multiple sclerosis are at higher risk of
    Alzheimers.
  • Infectious diseases Some brain infections such
    as chronic syphilis, chronic HIV, or chronic
    fungal meningitis can cause dementia.
  • Tumours Many primary and metastatic brain
    tumours can cause dementia.
  • Metabolic Disorders Thyroid dysfunction, some
    steroid disorders, and nutritional deficiencies
    such as vitamin B12 deficiency or thiamine
    deficiency are sometimes associated with
    cognitive impairment.

7
Continue Risk Factors
  • Psychiatry disorder In older persons, some forms
    of depression can cause problems with memory and
    concentration that initially may be
    indistinguishable from the early symptoms of
    Alzheimer's disease
  • Side effects of medications Many medicines can
    cause cognitive impairment, especially in elderly
    patients. Perhaps the most frequent offenders are
    drugs used to control bladder urgency and
    incontinence
  • Factors that increase blood vessel (vascular)
    risk - including diabetes, high cholesterol and
    high blood pressure.
  • Prior head injury- Increases the risk to many
    fold.
  • Sleep disorders.

8
Early signs of Alzheimers
  • Memory loss that disrupts daily life
  • Challenges in planning and problem solving
  • Confusion with time and place
  • Difficulty completing familiar task at home,
    place or leisure.
  • Trouble understanding visual images and spatial
    relations.
  • New problems with words in speaking and writing.
  • Decreased or poor judgement.
  • Withdrawal from work or social life
  • Misplacing things and decreasing the ability to
    retrace steps
  • Changes in mood and personality

9
Diagnosis
  • Lab test-Blood tests may help your doctor rule
    out other potential causes of memory loss and
    confusion, such as thyroid disorders or vitamin
    deficiencies.
  • Mental status and neuropsychological
    testing-Conducting a brief mental status test to
    assess the memory and other thinking skills.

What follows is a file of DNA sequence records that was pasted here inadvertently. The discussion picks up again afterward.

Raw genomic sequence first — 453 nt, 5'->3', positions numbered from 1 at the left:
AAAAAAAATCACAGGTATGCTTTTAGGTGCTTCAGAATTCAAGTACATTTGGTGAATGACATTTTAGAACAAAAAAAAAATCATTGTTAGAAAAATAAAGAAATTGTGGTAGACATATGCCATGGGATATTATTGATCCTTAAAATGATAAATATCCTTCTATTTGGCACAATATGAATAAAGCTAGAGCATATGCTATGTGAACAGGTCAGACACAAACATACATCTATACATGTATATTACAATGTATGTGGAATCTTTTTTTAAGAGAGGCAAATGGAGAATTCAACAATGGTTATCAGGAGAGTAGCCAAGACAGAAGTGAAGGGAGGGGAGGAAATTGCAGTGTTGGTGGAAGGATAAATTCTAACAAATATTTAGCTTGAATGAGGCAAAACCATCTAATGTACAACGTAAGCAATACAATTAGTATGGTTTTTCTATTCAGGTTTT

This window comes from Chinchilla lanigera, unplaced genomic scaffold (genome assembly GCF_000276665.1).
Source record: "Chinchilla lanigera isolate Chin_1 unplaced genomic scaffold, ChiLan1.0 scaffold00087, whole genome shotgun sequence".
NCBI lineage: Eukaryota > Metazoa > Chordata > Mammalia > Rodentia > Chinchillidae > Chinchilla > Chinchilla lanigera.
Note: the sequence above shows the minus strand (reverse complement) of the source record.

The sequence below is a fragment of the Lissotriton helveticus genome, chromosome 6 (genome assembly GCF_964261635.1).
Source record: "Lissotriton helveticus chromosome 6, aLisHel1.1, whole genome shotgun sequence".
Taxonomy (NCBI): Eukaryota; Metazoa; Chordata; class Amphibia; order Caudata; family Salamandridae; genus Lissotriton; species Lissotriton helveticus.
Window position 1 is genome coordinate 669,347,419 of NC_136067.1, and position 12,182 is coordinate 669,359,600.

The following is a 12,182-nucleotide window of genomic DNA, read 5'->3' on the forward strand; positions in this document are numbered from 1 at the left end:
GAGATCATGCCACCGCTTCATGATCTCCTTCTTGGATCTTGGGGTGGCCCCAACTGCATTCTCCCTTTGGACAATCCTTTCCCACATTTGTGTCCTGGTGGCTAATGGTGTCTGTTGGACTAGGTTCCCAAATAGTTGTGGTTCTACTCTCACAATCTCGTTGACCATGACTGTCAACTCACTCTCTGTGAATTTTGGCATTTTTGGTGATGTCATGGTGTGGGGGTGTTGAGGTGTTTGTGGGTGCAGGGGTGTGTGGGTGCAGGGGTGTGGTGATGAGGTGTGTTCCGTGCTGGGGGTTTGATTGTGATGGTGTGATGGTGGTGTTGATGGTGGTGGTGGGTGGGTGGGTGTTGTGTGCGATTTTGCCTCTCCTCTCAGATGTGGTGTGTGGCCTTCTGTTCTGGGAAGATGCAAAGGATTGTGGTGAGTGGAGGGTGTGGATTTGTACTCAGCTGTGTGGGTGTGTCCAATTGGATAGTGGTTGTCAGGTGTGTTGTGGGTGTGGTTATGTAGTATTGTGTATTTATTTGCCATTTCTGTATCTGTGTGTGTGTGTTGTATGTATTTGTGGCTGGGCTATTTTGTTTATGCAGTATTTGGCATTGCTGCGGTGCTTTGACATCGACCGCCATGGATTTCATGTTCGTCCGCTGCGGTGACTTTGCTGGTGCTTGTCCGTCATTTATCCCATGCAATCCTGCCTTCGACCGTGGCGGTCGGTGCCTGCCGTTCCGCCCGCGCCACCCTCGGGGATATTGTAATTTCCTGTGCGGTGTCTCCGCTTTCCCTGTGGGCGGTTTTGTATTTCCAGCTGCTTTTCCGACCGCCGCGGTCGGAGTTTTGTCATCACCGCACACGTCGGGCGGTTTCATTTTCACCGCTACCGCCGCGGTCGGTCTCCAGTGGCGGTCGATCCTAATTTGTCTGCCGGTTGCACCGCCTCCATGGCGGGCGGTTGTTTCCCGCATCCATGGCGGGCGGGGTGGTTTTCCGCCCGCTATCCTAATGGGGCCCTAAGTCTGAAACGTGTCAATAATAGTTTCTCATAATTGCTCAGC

• Brain imaging-Images of the brain are now used
    chiefly to pinpoint visible abnormalities related
    to conditions other than Alzheimer's disease
    such as strokes, trauma or tumors that may
    cause cognitive change.
  • Brain-imaging technologies include
  • Magnetic resonance imaging (MRI)
  • Computerized tomography (CT)
  • Positron emission tomography (PET)
  • Cerebrospinal fluid. In special circumstances
    such as rapidly progressive dementia or very
    young onset dementia, a cerebrospinal fluid
    examination may be performed.

10
Treatments
  • Cholinesterase inhibitors. These drugs work by
    boosting levels of a cell-to-cell communication
    by providing a neurotransmitter (acetylcholine)
    that is depleted in the brain by Alzheimer's
    disease.
  • Commonly prescribed cholinesterase inhibitors
    include donepezil (Aricept), galantamine
    (Razadyne) and rivastigmine (Exelon). The main
    side effects of these drugs include diarrhea,
    nausea, loss of appetite and sleep disturbances.
    In people with cardiac conduction disorders,
    serious side effects may include a slow heart
    rate and heart block.
  • Exercise and diet- Leading a healthy and active
    lifestyle can help the patients to overcome their
    symptoms and lead a normal healthy life.

11
Continue Treatments
  • Memantine (Namenda). This drug works in another
    brain cell communication network and slows the
    progression of symptoms with moderate to severe
    Alzheimer's disease. It's sometimes used in
    combination with a cholinesterase inhibitor. Side
    effects may include constipation, dizziness and
    headache.
  • Anti-anxiety and anti-depressant drugs- This
    drugs can release the symptoms for a particular
    time period. But this drugs can cause serious
    side effects as a confusion, dizziness, even
    severity of the symptoms.
  • Creating a safe and supportive environment-
    Alzheimer patients undergo mood swings, and
    certain emotional ups and downs. The patients
    should be handled with care and support from
    their surroundings and most importantly from
    family. Support from the close and loved ones can
    be their most important and successful treatment.

12